# Comoving Distance in LCDM - Understanding an Approximation

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Homework Statement:
Finding the Comoving Distance for LCDM universe.
Relevant Equations:
$$\chi(t) = \int_{t_e}^{t_0}\frac{dt}{a(t)}$$
I am trying to find the comoving distance,

$$\chi = c\int_0^z \frac{dz}{H(z)}$$ for the ##\Lambda##CDM model (spatially flat universe, containing only matter and ##\Lambda##).

$$H^2 = H_0^2[\Omega_{m,0}(1+z)^3 + \Omega_{\Lambda, 0}]$$

When I put this into integral I am getting,

$$\chi = \frac{c}{H_0}\int_0^z \frac{dz}{\sqrt{\Omega_{m,0}(1+z)^3 + \Omega_{\Lambda, 0}}}$$

which seems that I cannot take the integral manually (only numeric integration is possible).

So I have decided to approximate the solution, as its done in many textbooks (including Weinberg and Barbara).

So I have written $$\chi(t) = \int_{t_e}^{t_0}\frac{dt}{a(t)}$$ and then I have expanded the ##a(t)## around ##t_0##.

$$a(t) \simeq 1 + H_0(t-t_0) - \frac{q_0H_0^2}{2}(t-t_0)^2 + \frac{j_0H_0^3}{6}(t-t_0)^3$$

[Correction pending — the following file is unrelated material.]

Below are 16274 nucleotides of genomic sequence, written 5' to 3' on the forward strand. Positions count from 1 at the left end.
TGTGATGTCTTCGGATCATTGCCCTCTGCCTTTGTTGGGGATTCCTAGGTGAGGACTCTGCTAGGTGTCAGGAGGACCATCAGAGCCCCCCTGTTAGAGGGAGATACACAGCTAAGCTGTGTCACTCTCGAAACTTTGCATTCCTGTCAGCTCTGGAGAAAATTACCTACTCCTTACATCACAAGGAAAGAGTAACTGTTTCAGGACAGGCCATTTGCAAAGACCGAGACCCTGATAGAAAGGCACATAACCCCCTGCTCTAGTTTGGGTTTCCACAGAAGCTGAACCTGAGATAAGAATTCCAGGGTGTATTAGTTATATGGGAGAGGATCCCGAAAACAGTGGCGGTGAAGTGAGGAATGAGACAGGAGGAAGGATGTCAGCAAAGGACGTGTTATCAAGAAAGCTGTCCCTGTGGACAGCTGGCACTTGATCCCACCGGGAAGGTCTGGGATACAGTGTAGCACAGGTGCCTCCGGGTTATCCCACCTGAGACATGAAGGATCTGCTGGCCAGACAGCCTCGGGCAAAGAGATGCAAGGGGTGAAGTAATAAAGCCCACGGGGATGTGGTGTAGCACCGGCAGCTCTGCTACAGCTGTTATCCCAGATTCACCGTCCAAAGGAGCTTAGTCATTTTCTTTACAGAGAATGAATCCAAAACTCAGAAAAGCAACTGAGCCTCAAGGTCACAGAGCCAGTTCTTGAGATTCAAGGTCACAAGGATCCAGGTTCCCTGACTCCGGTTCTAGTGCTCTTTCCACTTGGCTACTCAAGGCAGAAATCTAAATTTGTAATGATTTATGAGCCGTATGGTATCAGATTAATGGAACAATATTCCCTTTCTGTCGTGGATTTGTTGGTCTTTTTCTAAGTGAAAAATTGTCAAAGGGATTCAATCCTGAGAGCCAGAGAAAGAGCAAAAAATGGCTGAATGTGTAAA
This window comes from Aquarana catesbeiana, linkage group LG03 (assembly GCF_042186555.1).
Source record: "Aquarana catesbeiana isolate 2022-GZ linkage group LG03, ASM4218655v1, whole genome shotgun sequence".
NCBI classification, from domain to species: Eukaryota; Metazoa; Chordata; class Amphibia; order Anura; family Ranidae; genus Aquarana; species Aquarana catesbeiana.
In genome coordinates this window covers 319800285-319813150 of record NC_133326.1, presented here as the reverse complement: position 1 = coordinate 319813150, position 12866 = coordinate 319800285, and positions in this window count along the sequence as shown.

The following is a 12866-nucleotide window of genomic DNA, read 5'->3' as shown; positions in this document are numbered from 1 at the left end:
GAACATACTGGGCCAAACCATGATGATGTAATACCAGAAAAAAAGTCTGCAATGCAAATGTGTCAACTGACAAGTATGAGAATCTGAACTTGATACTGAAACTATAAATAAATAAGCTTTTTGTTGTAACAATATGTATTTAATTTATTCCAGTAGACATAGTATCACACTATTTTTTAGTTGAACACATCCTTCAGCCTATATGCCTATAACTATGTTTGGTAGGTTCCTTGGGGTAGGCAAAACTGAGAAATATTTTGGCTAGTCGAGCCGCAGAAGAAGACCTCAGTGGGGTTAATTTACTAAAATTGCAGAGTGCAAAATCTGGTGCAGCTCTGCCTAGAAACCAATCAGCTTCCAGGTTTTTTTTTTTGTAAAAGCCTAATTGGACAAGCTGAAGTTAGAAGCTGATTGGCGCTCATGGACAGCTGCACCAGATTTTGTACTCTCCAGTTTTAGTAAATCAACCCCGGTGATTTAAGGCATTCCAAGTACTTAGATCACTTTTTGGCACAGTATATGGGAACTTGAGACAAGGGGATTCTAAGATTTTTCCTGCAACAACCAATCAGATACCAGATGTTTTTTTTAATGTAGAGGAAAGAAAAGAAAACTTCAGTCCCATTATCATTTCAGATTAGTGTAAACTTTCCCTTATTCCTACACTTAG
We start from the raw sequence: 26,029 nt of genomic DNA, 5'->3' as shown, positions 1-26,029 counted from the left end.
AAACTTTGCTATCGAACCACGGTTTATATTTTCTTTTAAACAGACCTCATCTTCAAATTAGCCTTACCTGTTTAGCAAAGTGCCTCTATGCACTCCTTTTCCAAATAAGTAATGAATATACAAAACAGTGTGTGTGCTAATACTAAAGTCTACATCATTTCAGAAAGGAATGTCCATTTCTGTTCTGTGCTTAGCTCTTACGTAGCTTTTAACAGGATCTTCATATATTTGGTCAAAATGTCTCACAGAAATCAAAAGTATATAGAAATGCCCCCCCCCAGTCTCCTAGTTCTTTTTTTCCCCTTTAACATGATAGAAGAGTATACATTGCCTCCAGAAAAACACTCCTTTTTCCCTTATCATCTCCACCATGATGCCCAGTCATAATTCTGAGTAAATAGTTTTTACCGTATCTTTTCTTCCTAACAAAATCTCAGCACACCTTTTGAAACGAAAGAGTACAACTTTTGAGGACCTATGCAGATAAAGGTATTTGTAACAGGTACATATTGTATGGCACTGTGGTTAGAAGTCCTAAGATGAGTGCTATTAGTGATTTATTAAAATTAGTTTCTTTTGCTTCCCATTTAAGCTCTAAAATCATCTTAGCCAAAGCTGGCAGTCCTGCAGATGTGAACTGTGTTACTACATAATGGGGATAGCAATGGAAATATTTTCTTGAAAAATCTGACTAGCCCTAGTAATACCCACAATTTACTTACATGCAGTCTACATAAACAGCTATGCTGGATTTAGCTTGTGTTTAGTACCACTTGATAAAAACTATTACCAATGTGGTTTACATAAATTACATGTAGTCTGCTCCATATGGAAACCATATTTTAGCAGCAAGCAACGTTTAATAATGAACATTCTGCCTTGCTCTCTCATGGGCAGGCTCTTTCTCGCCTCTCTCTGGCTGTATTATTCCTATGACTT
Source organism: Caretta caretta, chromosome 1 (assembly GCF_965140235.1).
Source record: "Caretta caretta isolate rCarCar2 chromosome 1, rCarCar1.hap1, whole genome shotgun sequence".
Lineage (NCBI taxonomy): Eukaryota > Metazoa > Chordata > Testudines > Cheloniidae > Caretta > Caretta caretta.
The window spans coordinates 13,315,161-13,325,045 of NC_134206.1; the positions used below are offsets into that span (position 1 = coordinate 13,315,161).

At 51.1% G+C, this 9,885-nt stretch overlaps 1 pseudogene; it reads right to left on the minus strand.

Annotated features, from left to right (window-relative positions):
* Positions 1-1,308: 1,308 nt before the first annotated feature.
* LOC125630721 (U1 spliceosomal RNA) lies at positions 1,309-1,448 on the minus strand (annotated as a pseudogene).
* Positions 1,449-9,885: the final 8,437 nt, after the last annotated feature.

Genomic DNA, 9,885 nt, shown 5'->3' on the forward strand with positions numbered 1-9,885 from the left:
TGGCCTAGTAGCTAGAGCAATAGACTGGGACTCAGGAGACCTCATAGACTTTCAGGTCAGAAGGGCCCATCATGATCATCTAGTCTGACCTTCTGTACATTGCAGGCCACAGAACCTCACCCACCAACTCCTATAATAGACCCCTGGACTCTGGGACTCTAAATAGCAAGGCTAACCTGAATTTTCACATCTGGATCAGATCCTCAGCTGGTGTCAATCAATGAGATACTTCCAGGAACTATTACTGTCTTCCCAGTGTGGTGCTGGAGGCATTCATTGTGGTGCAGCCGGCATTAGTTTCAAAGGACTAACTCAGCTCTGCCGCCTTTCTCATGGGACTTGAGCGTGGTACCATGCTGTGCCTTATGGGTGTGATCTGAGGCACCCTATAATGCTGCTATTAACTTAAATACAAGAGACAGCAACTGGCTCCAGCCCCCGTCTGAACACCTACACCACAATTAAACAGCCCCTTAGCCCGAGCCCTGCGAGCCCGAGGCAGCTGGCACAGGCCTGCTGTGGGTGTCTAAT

from here I need to find $$a(t)^{-1}$$ so that I can put that inside the integral.
I have seen that $$1/x \simeq \sum_{n=0}^{\infty}(-1)^n(x-1)^n$$.

So by similar logic I should get

$$a(t)^{-1} \simeq 1 - H_0(t-t_0) + \frac{q_0H_0^2}{2}(t-t_0)^2 - \frac{j_0H_0^3}{6}(t-t_0)^3$$

However, it seems its not the case. In Barbara (the calculations do not include ##j_0##) its written as,

$$a(t)^{-1} \simeq 1 - H_0(t-t_0) + (1+q_0/2)\frac{H_0^2}{2}(t-t_0)^2$$

I just don't understand how this can be possible...I am doing a mistake somewhere but I don't know where.

Thanks

$$a(t)^{-1}=\frac{1}{1+A}=1-A+A^2+..$$
$$A=H_0(t-t_0)-qH_0^2/2(t-t_0)^2+..$$
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